For example, say that a critical IT asset, such as your main database, suffers a major failure that brings it offline. If your MSP’s response time metric to detect and respond to downtime is >5 minutes, then you can minimize the impact of the downtime. Note that this is a separate metric from time-to-remediation. Here, the MSP is only providing a guarantee of how quickly they’ll start responding to a situation, not how quickly the situation will be resolved.
2. Time to Notification
How quickly will the service provider notify you of an IT incident and what they’re doing to resolve it (or if they’ve already resolved it)? With automated notification solutions, the time to notify for IT incidents should be extremely short—within an hour or less. MSPs that assemble manual incident reports might take longer to put together an analysis of the threat and provide details about their remediation efforts.
MSPs might only send immediate alerts for what they consider “major” IT incidents—leaving minor things like routine maintenance and software updates to a regular weekly report note saying something like “updated XYZ firewall tool” or “fixed a programming error in Y database causing added latency.” This way, you aren’t flooded with non-critical notifications every time a minor IT issue crops up.
3. Time to Restore
After identifying a major IT issue or outright failure, how long does it take for the MSP to restore your IT infrastructure to normal operation? This is another SLA that might be variable depending on the specific issue being fixed and which MSP services you’re contracted for.
For example, say your business’s primary data center experiences a sudden corruption of all its files—possibly because of malware or a malfunction in the operating system’s filing system. This would render your data unavailable to you—creating massive issues with productivity and compromising your ability to get work done. Depending on the IT services you’ve contracted for, your MSP could:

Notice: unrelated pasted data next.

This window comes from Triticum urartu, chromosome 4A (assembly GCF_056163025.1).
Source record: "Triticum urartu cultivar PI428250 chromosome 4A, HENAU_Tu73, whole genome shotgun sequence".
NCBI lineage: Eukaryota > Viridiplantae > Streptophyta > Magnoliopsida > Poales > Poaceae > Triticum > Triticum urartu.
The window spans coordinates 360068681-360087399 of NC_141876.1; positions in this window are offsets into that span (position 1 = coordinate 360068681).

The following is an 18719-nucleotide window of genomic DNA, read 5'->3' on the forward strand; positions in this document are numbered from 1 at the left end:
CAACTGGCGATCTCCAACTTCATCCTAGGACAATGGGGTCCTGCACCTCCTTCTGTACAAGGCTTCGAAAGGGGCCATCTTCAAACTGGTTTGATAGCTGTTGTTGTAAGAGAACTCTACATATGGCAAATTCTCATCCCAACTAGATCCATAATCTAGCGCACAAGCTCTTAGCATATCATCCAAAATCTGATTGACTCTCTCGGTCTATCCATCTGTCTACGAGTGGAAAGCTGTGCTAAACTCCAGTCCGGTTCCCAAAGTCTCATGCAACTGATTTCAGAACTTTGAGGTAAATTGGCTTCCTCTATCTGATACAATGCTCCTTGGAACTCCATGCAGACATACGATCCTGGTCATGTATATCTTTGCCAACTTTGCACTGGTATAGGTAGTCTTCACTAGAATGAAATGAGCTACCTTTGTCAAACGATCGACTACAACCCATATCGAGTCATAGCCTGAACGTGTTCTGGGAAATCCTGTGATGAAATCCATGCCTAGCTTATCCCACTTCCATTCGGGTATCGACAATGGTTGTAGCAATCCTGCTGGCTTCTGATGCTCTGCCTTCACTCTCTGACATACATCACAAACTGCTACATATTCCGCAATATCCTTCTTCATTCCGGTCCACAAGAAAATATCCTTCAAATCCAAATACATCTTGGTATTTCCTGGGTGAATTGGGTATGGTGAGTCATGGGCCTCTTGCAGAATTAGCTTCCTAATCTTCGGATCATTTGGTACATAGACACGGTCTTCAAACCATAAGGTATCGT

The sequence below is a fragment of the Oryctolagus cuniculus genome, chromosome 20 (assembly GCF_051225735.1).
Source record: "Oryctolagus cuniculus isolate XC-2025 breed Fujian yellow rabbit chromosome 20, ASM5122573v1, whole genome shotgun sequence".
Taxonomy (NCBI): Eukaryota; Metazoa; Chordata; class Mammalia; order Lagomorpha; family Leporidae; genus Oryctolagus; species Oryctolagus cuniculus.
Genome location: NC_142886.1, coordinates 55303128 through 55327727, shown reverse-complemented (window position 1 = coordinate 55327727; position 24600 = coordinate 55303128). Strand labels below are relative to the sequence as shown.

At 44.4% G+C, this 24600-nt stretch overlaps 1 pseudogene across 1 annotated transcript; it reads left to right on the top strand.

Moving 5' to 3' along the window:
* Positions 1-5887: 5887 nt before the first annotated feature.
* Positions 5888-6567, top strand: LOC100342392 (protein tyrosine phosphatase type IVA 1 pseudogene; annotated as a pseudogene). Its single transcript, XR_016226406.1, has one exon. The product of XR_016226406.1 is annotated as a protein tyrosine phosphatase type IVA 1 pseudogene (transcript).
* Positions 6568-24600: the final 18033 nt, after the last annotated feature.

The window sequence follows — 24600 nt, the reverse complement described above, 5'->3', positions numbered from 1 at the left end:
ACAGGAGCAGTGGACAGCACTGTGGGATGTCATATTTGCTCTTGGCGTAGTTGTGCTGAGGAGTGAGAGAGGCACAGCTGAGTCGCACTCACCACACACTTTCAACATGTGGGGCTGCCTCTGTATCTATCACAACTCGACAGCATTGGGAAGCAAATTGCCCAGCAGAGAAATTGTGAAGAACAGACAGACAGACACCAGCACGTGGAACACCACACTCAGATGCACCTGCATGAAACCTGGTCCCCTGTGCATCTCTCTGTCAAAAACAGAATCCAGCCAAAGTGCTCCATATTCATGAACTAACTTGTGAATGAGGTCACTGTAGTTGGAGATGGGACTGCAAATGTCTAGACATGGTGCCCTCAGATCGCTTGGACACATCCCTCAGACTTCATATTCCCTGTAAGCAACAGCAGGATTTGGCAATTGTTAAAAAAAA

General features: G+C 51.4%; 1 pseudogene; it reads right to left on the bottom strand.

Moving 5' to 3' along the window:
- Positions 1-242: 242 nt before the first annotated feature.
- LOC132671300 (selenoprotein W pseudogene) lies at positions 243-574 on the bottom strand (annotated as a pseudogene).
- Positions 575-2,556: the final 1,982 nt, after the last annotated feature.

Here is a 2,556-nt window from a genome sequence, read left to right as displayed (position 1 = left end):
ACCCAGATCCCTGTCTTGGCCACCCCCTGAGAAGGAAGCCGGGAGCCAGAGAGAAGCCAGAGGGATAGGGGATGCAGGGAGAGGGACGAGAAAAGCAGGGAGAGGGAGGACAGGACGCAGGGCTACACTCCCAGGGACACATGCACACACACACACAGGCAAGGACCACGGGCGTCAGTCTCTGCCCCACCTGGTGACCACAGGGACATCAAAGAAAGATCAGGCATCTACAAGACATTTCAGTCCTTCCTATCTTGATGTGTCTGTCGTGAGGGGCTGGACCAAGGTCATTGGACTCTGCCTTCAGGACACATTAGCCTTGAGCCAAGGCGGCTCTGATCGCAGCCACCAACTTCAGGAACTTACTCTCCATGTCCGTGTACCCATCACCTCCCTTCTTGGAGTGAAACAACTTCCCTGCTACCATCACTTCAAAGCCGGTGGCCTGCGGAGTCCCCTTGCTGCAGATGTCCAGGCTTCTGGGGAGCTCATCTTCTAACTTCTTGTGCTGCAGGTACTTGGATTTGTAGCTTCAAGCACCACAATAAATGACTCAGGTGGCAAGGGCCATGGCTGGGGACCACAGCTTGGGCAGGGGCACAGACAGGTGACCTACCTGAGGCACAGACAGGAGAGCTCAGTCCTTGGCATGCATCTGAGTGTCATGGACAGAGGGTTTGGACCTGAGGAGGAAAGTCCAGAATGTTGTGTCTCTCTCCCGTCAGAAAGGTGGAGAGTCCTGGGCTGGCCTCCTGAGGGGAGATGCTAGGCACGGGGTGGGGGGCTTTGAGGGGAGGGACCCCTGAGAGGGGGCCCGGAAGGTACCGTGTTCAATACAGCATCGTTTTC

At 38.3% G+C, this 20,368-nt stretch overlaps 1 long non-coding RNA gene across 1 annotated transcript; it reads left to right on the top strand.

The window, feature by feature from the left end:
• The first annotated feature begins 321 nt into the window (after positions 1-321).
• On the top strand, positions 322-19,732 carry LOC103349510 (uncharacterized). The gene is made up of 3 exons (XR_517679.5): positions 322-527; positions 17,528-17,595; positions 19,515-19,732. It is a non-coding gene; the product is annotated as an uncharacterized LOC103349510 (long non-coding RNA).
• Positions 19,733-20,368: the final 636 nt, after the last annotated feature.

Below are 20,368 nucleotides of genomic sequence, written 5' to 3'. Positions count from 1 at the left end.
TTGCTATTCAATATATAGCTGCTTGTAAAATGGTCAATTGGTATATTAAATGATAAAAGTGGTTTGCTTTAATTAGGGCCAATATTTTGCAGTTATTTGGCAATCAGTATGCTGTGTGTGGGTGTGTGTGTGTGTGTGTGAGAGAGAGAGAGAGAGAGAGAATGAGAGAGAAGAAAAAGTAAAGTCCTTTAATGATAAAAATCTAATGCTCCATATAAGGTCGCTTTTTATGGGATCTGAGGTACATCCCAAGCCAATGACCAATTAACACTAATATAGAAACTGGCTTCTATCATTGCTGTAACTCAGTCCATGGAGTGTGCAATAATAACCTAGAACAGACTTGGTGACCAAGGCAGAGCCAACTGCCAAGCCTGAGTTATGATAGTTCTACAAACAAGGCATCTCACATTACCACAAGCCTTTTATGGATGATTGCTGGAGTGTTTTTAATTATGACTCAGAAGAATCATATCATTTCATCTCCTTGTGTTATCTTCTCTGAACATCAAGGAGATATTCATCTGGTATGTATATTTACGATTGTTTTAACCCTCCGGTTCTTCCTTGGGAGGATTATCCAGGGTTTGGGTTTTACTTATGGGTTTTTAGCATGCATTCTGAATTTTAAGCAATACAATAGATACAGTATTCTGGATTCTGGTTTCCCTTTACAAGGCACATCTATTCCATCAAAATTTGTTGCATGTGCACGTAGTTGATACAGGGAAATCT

- Format the Affected Storage Media and Redownload from a Backup. If you have a remote data backup service from your MSP, they can simply reformat the storage media of the affected media to clear them (or remove the compromised drives and replace them entirely) and download the backup of your data. The time to restoration of this can vary depending on how much data needs to be backed up and the speed of your internet connection. The more data you need to redownload and the slower your internet, the longer it will take to restore normal operation. For example, if you need to download 47.81 TB of data (the average amount of data an SMB has according to HubSpot) over a 300 Mbps connection (the average needed by a 15-20 person company according to Verizon), it would take about 354 hours to complete the backup (because one terabyte is equal to 8 million megabits). MSPs often shave this time down by only backing up “mission-critical” data—the bare minimum data necessary to ensure that business operations can continue.